Thursday, July 11, 2013

the nechama of "ki im ma'os m'astanu, katzafta aleinu ad me'od"

The connection between the last two pesukim of Eicha perplexes some of the meforshim:

Hashiveinu Hashem eilecha v’nashuva, chadeish yamainu k’kedem – Hashem, take us back and return things as they were in the good ol’ days. 

Ki im ma’os m’astanu, katzafta aleinu ad me’od – Because (?) you have made us repulsive to you, and been very angry at us. 

That word “ki,” which I translated as “because,” doesn’t quite fit, as Hashem’s anger would seem to be a very good reason for him NOT to take us back.  Does it mean that Hashem has expended his anger already, and therefore he should take us back?  Why should that be true if we haven’t done teshuvah yet?  Does it mean that our feeling Hashem’s anger is itself rehabilitative?  If so, the subject of the pasuk should be us, our feeling of suffering, not Hashem’s anger. 

We get very scared when we read that last pasuk of “ma’os m’astan, katazfta aleinu…,” so much so that we repeat the pasuk of “hashiveinu…” again right after it to end on a positive note.  But, explains the Berdichiver, this last pasuk is not a lament, it’s not there to make us scared -– it’s part of the nechama.  He gives a mashal from hilchos geirushin: if a man divorces his wife because of a problem of arayos, he is never allowed to remarry her – there is an issur on both the ba’al and the bo’el.  But if a man divorces his wife because she burnt his food and he got angry at her, he can always remarry her again.  After five perakim of Eicha a person might feel so crushed that they think any reconciliation with Hashem is impossible.  How can there be a “hashiveinu…” after all that?  Our running after strange gods is like a national issur arayos!  The answer is because “ma’os m’astanu, katzafta aleinu…”  It's not like arayos; it's not a permanent break.  Hashem is ineed very angry, but anger can pass; the door is open to reconciliation and is not glued shut.


  1. although, not because...

    1. I know you are just waiting for me to ask where else you have "ki" that means "although" so you can throw 10 examples at me that I should have thought of if I weren't so lazy (or weren't at work doing the drivel that pays the bills), so I will oblige.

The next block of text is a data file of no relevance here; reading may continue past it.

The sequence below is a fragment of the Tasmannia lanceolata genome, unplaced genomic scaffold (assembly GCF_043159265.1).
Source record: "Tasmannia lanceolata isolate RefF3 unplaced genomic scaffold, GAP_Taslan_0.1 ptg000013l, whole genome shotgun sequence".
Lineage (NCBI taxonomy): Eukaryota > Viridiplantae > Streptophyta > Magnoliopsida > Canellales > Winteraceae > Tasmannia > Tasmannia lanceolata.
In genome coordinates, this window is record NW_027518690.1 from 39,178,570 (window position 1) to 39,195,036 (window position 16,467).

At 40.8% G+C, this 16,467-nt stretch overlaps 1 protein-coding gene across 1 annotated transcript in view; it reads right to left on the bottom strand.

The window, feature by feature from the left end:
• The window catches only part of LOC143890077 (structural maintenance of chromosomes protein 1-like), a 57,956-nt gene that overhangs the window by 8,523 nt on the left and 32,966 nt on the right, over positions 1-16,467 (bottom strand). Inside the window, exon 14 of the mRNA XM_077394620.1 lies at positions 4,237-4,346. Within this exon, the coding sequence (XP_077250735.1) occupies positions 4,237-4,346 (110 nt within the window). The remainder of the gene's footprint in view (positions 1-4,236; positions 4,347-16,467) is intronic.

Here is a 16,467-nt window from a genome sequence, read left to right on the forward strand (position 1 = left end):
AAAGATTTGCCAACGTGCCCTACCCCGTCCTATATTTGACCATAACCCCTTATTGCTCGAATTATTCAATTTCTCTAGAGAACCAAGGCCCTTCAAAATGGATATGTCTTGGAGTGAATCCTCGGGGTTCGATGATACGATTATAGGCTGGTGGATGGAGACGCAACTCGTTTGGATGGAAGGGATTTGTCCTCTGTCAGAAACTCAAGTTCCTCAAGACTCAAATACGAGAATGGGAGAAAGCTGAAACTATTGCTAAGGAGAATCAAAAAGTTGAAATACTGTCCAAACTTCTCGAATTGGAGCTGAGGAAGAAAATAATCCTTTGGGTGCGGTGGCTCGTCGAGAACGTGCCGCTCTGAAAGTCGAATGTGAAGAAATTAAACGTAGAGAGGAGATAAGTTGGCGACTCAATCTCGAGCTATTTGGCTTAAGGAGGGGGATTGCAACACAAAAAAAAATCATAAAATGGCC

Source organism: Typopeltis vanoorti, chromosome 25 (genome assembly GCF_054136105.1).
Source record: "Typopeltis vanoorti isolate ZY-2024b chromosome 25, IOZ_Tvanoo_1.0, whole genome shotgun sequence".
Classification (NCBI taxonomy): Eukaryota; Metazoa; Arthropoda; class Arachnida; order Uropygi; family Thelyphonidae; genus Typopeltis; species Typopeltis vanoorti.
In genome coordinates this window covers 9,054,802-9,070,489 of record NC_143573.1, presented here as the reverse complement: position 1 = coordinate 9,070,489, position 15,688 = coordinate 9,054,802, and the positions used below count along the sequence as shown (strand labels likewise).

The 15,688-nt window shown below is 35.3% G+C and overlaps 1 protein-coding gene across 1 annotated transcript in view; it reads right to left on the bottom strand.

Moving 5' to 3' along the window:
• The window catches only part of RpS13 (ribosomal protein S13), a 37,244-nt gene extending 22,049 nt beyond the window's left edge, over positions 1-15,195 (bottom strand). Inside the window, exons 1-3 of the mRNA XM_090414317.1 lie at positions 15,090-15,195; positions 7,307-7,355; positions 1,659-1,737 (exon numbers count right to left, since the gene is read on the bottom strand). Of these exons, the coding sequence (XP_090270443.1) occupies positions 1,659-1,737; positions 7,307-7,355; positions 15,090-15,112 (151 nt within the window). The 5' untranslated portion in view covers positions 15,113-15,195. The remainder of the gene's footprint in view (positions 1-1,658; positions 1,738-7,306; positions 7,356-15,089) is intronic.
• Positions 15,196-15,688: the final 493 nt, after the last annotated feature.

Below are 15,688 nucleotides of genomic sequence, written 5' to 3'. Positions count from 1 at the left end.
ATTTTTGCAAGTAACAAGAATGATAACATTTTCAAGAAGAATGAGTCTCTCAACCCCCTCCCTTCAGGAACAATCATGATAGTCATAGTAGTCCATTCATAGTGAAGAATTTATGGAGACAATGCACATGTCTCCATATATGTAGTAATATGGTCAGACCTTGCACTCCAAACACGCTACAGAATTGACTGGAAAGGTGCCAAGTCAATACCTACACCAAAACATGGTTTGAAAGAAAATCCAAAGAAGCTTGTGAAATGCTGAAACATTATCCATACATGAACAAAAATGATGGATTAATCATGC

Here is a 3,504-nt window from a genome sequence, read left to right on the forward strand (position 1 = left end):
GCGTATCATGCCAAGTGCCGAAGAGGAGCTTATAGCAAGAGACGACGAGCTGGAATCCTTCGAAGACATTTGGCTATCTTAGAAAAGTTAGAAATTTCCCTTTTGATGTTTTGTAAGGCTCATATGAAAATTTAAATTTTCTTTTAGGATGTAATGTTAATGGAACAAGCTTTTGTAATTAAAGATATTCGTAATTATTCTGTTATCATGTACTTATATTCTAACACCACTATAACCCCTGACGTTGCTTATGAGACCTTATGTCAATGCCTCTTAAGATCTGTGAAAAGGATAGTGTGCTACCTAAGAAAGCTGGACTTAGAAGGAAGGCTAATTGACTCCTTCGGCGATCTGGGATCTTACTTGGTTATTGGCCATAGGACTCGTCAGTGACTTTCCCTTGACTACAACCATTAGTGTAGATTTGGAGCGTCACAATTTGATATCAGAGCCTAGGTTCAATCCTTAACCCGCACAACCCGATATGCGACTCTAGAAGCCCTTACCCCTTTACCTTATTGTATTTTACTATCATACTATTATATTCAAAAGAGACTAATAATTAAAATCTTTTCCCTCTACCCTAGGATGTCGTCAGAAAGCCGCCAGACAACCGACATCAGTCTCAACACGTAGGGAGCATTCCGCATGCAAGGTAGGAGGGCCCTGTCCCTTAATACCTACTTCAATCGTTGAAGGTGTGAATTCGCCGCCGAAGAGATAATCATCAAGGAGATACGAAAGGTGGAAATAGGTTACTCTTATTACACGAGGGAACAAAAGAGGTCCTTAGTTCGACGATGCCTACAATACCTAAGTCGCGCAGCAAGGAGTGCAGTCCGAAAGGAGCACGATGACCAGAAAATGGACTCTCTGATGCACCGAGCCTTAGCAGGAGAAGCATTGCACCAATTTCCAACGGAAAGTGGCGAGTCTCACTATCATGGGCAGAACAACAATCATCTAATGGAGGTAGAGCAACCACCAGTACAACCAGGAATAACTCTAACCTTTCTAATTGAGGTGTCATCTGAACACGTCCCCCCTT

Of the 4 possible meanings of "ki" that Rashi quotes in a few places, which one do you want to use here?

  2. Additionally, Artscroll translates the entire pasuk totally differently than you did (perhaps to fit the words).

  3. The translation above ("because you have ...") seems to ignore the word "im". But putting that aside, the Berdichever's vort in the post is moving and beautiful.

    Truth is, "ki im" in Tanach often appear together as an idiom more or less meaning: "but rather ..." For example, see Breisheet 40:14; Yirmiyahu 9:23; Esther 2:15. If I recall correctly, Rav Elchanan Sammet has written about this idiom (but I don't think specifically about Eicha). Here in Eicha, I think some do interpret it as an idiom, but in the slightly different sense of "unless," yielding a truly sad reading: Restore us Hashem like in the old days, *unless* you have totally rejected us and are exceedingly angry with us. (For another example of "ki im" as unless, see Esther 2:14.)

    Other seem to read the last verse as a question, b'tmiya: Restore us Hashem ... because have You really so deeply rejected us, are You so very angry with us?? [surely not!] See e.g. the old JPS translation. As if it said "ki ha-im ...", I guess, in question form.

    Personally I think the simplest smooth way to read "ki im" is literally as "because if ..." In other words, Restore us Hashem as in the old days; because (even) if you found our behavior despicable (ma-os ma-astanu), the fact is you have already punished us with enough anger (katzafta aleinu ad me'od). I think that makes sense, fits the literal text pretty smoothly, and is consistent with the emotional tone and ideas of the rest of that chapter and Eicha overall. I've seen that in popular Megilla translations, but can't remember which.

    1. The ta'am on the word "ki" in the last verse creates a pause before "im". Im is more closely linked to the words that follow, based on the ta'amim. This somewhat supports the last explanation I gave above, as opposed to those who want to read "ki mi" as an idiom here.

  4. >>>*unless* you have totally rejected us

    That would be an anti-Berdichiver pshat. Very hard to say something like that.

    I agree that your last suggestion fits the pshat best, especially given the ta'amim.